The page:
Thursday, 30 September 2010

Ayodhya Verdict- Land to be Divided between Hindus and Muslims

The whole nation waited with bated breath, glued to television sets when the verdict was disclosed to the media at about 4.30 PM.
The disputed land is to be divided between 2 Hindu groups and the
Muslim Board. On television Hindus displayed satisfaction and relief whilst the Muslims guardedly said they accepted the courts decision and would decide whether to challenge it in the Supreme Court.
An uneasy calm prevails everywhere and till now there have been no reports of violence or provocation. Extreme precaution has to be exercised from now onwards. Schools will remain closed. I shall refrain from going to the District Court tomorrow where I had some business to attend to. The streets are deserted and many shops closed by 3PM. The milieu remains dangerous and volatile.
In the media everybody is making fervent appeals for calm and communal harmony. But India is very unpredictable a small spark can ignite a blazing inferno. It is for people not to give in to their hurt religious sentiments and listen to rumours or provocation.
This is a historic moment for our country and we must stand together as children of one God.
According to media interpretations, no one has 'lost ' so to speak. Both religious groups should let go of the past and share the space allotted to them. I don 't know the details of the judgement but this much is clear. India can rise up to the occasion and show the world that people of different faiths can live in peace and harmony side by side.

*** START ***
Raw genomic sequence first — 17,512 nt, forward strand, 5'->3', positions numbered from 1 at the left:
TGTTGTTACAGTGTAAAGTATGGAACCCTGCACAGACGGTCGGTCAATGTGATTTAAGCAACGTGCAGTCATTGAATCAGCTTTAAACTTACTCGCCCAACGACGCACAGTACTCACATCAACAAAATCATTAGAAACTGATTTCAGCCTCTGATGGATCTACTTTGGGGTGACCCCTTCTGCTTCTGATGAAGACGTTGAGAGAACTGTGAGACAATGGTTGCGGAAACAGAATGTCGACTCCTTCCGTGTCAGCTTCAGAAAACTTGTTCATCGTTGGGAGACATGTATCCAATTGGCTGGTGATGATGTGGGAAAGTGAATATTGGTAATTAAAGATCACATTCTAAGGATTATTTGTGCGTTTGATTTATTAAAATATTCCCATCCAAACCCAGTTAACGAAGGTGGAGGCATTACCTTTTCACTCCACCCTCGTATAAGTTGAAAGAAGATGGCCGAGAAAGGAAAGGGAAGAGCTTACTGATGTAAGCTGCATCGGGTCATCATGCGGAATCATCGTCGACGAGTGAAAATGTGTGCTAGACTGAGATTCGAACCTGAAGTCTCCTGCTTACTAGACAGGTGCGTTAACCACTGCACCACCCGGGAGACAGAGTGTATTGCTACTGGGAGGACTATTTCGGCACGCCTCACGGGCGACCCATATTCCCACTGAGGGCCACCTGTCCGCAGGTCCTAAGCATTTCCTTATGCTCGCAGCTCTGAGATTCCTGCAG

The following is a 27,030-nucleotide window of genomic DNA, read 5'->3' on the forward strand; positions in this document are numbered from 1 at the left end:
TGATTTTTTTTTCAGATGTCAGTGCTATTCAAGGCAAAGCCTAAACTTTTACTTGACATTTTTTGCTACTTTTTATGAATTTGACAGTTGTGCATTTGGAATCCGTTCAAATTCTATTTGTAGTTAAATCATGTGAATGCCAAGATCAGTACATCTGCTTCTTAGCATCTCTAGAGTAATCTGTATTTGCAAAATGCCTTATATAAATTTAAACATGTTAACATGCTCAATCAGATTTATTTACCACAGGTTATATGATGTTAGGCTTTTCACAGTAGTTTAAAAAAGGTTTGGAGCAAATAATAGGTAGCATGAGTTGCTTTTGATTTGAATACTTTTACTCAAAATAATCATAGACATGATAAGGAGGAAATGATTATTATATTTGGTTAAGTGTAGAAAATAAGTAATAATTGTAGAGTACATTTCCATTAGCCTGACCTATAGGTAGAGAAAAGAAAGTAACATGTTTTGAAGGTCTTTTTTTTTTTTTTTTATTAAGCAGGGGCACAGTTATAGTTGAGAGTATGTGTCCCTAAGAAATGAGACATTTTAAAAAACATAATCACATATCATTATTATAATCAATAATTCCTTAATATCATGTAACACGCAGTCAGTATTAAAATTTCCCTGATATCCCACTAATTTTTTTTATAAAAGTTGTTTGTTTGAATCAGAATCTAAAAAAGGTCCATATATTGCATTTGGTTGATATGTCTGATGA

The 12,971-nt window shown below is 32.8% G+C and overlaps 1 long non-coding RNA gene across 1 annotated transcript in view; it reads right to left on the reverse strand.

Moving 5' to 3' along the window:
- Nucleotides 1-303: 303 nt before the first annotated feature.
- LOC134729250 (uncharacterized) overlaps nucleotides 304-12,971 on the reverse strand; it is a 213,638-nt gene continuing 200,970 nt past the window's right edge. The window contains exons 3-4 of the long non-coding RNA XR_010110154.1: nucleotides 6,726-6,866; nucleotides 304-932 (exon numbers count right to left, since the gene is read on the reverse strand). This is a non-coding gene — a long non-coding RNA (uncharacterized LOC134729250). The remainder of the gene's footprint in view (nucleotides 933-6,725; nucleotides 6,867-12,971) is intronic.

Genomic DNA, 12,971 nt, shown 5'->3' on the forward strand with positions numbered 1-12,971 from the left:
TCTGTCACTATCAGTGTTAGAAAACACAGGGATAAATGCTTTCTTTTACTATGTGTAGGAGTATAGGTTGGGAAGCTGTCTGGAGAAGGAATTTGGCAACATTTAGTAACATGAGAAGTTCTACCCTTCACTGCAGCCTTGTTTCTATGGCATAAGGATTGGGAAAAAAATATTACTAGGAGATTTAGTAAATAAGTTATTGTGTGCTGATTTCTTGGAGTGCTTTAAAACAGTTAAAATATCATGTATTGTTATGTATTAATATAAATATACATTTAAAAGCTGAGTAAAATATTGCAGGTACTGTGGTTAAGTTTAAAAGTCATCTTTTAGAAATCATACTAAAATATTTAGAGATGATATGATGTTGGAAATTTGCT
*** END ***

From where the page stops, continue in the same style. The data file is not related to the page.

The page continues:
Below is a news update from the New York Times website.
(All photos are taken from the Internet)

NEW DELHI — With the nation on high alert, an Indian court handed down a long-awaited decision on Thursday over control of the country’s most disputed religious site by splitting the land into three portions to be divided among Hindus and Muslims, according to lawyers in the case.

Rajesh Kumar Singh/Associated Press

Much of the detail and rationale behind the decision issued late Thursday by a three-judge panel in the state of Uttar Pradesh remained unclear. The court was expected to release the complete ruling only later in the evening. But lawyers in the case, interviewed on Indian news channels, said the panel had unexpectedly ruled by dividing the land in a way that gave something to both Hindus and Muslims after a legal battle that originated six decades ago.
The case focused on a site in the city of Ayodhya, which many Hindus have long claimed as the birthplace of the Hindu deity Ram, but which also was the site of a mosque, known as the Babri Masjid, built in the 16th century by India’s first Mughal ruler. In 1992, Hindu extremists destroyed the Babri Masjid, sparking riots that would claim the lives of about 2,000 people, mostly Muslims.
One of the central questions in the case had been whether a Hindu temple had existed on the site before the construction of the Babri Masjid. Lawyers in the case said the court’s ruling would reserve one-third of the land for construction of a temple to Ram, another third for another Hindu party to the case, while designating the final third for Muslims to build a mosque.
“The judgment is in favor of Hindus,” said H. S. Jain, a lawyer for one of the Hindu groups in the case. “The belief of Hindus that this is the birthplace of Ram is upheld.”
But Zafaryab Jilani, a lawyer representing one of the Muslim parties, denied that the ruling represented a loss to Muslims.
“There is no reason of any loss of hope,” Mr. Jilani said, noting that the judgment was several thousands pages long. He added: “We do not agree with the formula of giving one-third of the land to Muslims.”
Despite Thursday’s ruling, the court said that the status quo at the contested shrine would remain in place for three months. Lawyers representing both Muslim and Hindu groups said they would appeal the verdict to India’s Supreme Court.
The 1992 violence became a searing rebuke to modern India’s secular identity and deepened the religious passions invested in the Ayodhya case.
In recent weeks, India’s government has beseeched the public to remain calm, with Prime Minister Manmohan Singh and the leaders of the major political parties issuing appeals for peace.